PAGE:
More money, less happiness: When money makes you miserable

More money, less happiness: When money makes you miserableMoney, the conventional wisdom says, doesn't buy happiness. Modern psychology seems to back this up, with studies suggesting that beyond an income of $75,000, money doesn't make you any happier.

This conclusion is simultaneously obvious and counter-intuitive.

As an abstract principle, most us acknowledge that money doesn't buy happiness. But, at the same time, we all want more of something material -- a nicer house, nicer vacations, the ability to live in a certain neighborhood or eat at fancier restaurants -- that we think would make us happier. (If you're J.D., you think maybe season tickets to your favorite team might make you happier.)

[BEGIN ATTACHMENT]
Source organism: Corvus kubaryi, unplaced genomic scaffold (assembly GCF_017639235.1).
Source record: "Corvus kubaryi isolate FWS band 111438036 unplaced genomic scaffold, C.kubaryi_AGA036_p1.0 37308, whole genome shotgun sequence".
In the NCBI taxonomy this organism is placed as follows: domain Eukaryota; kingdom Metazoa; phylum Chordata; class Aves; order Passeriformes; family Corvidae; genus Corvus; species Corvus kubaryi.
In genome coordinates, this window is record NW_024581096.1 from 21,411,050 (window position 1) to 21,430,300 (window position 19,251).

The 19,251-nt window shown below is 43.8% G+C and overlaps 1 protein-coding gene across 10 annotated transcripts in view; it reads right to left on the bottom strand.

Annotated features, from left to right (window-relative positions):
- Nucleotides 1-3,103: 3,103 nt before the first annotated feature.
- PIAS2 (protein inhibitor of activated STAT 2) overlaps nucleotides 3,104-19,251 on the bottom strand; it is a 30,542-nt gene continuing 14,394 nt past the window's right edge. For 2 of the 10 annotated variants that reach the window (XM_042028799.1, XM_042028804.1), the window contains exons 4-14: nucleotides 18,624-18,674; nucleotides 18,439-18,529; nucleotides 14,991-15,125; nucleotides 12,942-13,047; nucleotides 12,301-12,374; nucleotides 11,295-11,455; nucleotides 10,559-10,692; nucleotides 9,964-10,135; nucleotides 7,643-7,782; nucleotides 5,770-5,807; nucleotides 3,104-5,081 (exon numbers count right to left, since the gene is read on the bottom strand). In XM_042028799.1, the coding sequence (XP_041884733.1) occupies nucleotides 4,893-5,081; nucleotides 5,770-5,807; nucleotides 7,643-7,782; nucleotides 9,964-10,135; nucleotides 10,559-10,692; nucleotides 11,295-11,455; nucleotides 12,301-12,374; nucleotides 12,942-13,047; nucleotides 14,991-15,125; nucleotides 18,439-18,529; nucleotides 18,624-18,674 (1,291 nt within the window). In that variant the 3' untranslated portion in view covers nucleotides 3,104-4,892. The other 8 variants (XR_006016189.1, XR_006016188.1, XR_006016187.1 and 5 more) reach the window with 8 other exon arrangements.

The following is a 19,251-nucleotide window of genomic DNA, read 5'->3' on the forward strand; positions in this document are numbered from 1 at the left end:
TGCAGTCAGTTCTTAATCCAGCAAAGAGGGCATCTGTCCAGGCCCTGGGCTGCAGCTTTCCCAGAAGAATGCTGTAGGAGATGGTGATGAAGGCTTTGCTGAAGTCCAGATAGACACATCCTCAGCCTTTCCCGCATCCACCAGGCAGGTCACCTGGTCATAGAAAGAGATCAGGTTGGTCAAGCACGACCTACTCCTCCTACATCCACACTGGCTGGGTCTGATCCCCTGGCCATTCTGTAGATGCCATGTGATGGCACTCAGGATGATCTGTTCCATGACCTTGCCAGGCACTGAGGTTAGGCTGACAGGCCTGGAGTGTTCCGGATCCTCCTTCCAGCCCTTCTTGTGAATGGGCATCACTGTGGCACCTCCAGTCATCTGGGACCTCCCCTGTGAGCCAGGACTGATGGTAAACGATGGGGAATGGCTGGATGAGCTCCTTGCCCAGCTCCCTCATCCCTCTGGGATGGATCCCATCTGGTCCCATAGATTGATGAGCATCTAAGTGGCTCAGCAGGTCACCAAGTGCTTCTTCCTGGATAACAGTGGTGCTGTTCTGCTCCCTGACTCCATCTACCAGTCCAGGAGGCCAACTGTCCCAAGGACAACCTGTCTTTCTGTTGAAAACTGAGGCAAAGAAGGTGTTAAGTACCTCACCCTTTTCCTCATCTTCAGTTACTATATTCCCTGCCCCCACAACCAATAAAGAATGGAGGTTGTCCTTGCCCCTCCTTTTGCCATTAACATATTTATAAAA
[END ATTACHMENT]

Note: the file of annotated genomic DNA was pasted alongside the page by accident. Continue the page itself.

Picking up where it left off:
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More about...Psychology, Spending Wisely

What we talk about when we talk about risk

Everybody’s financial situation -- age, income, saving rate -- is different.

But every retiree, early or late, aspiring or actual, has the same, simple investing imperative: We must preserve and grow our purchasing power in real terms in order to finance decades of future consumption.

This sounds simple (which it is) and obvious (which it isn’t).

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More about...Investing